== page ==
Why so few condos are going up in Colorado

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Photo: Condos in DenverConstruction of new rental apartments has bounced back from the Great Recession. Single-family homes are also coming back. But condominium construction remains largely stagnant, especially on the more affordable end of the market.

Developers in the Denver metro area say they're reluctant to build because of the potential to get sued by condo buyers for even small issues with the units. Specifically, many developers take issue with a provision in state law that allows two owners in a condo development to bring a lawsuit on behalf of every other owner in that development. But reforms to that law may come this legislative session, despite opposition from some consumer groups.

Ed Sealover, who covers the legislature for the Denver Business Journal, says developers in the Denver metro area claim that if they build condos, there is almost a 100-percent likelihood they'll be sued for construction defects. He says recently some developers have had to pay out eight-figure settlements.

According to Sealover, developers say something as trivial as a drafty window can result in a lawsuit.

"That has not only scared developers out of the market, but it's made it nearly impossible for construction companies to get insurance," Sealover says.

Insurance rates are high at least in part because of the high probability of lawsuits.

The issue is frustrating for city leaders along the Front Range. At an event in January previewing the 2014 Colorado legislative session, Denver Mayor Michael Hancock said one of his top priorities for this year is to reform the construction defects law. Hancock and others see the lack of condo development as detrimental to both economic growth and the Front Range's ability to attract young, educated workers who are likely condo buyers.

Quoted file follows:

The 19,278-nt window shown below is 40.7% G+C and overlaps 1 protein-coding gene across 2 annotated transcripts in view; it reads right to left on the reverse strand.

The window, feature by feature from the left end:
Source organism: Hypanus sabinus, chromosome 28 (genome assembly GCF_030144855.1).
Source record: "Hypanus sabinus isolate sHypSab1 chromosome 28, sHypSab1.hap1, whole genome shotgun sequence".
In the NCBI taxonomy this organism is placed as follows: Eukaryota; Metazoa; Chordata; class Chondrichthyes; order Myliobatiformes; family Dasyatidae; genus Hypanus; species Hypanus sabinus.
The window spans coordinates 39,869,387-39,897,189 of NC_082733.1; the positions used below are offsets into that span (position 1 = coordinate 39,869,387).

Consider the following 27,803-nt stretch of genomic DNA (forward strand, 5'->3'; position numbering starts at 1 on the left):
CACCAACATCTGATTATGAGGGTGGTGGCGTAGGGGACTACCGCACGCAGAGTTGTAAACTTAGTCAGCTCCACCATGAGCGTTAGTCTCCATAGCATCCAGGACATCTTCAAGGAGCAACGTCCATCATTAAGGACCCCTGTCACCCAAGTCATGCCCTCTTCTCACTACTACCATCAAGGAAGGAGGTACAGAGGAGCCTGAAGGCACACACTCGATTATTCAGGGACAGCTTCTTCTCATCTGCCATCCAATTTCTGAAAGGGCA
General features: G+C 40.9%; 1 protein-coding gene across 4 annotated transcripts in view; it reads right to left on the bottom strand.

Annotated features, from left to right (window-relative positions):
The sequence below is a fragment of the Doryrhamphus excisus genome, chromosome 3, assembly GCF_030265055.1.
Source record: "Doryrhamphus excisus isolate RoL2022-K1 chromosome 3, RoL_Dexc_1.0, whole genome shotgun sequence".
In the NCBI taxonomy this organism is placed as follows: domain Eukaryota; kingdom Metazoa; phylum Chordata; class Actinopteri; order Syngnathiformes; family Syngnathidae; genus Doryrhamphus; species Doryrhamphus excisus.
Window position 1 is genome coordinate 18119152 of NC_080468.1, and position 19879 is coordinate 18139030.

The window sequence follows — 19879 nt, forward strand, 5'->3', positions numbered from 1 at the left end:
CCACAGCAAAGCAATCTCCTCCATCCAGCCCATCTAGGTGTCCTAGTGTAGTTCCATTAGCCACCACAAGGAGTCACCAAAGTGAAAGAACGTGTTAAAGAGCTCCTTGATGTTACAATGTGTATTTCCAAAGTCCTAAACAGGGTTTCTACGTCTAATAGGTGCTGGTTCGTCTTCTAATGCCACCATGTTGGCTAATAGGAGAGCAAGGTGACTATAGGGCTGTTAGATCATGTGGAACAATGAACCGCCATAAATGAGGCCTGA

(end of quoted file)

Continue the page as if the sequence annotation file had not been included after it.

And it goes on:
Relief for developers may be on its way. Sealover reports that Sen. Jessie Ulibarri (D-Commerce City) is trying to find a way to reform the law. Ulibarri voted against a reform bill in last year's session, joining several other Democrats.

Ulibarri says he's still not sure what form his bill will take but Sealover reports that Ulibarri has been talking with the Metro Mayors Caucus. That group wants to make it harder for a few individuals to bring a class action lawsuit.

Additionally, the caucus wants a majority of owners in a condo development to have to sign onto such a suit and also want to provide the possibility for mediation or for allowing a developer to fix defects before legal action can be taken.

Sealover says Ulibarri is also considering whether the state could provide developers with grants or tax incentives to defray the cost of higher insurance.

But Sealover says there's no guarantee House Democrats would support any proposal that comes out of the Senate -- even if it should come from Ulibarri, a fellow Democrat.